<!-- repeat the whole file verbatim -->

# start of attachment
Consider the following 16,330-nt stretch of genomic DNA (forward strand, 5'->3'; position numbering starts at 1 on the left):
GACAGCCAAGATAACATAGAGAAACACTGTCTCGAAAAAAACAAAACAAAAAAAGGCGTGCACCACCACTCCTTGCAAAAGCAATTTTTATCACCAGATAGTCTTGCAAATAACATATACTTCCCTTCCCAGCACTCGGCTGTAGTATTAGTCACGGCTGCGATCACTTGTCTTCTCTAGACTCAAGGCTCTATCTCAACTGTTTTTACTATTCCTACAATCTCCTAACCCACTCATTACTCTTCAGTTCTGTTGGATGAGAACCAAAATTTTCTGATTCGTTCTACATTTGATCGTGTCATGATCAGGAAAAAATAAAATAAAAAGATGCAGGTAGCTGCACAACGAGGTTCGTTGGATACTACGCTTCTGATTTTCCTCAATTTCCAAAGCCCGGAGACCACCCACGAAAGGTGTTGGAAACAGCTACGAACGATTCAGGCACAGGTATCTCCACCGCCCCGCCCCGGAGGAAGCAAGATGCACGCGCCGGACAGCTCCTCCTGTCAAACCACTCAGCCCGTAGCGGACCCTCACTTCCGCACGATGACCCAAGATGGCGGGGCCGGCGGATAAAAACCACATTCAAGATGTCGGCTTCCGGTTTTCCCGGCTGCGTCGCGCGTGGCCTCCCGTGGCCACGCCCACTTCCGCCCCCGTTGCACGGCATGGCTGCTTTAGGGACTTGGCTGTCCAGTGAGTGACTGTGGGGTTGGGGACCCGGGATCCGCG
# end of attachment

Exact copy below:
Consider the following 16,330-nt stretch of genomic DNA (forward strand, 5'->3'; position numbering starts at 1 on the left):
GACAGCCAAGATAACATAGAGAAACACTGTCTCGAAAAAAACAAAACAAAAAAAGGCGTGCACCACCACTCCTTGCAAAAGCAATTTTTATCACCAGATAGTCTTGCAAATAACATATACTTCCCTTCCCAGCACTCGGCTGTAGTATTAGTCACGGCTGCGATCACTTGTCTTCTCTAGACTCAAGGCTCTATCTCAACTGTTTTTACTATTCCTACAATCTCCTAACCCACTCATTACTCTTCAGTTCTGTTGGATGAGAACCAAAATTTTCTGATTCGTTCTACATTTGATCGTGTCATGATCAGGAAAAAATAAAATAAAAAGATGCAGGTAGCTGCACAACGAGGTTCGTTGGATACTACGCTTCTGATTTTCCTCAATTTCCAAAGCCCGGAGACCACCCACGAAAGGTGTTGGAAACAGCTACGAACGATTCAGGCACAGGTATCTCCACCGCCCCGCCCCGGAGGAAGCAAGATGCACGCGCCGGACAGCTCCTCCTGTCAAACCACTCAGCCCGTAGCGGACCCTCACTTCCGCACGATGACCCAAGATGGCGGGGCCGGCGGATAAAAACCACATTCAAGATGTCGGCTTCCGGTTTTCCCGGCTGCGTCGCGCGTGGCCTCCCGTGGCCACGCCCACTTCCGCCCCCGTTGCACGGCATGGCTGCTTTAGGGACTTGGCTGTCCAGTGAGTGACTGTGGGGTTGGGGACCCGGGATCCGCG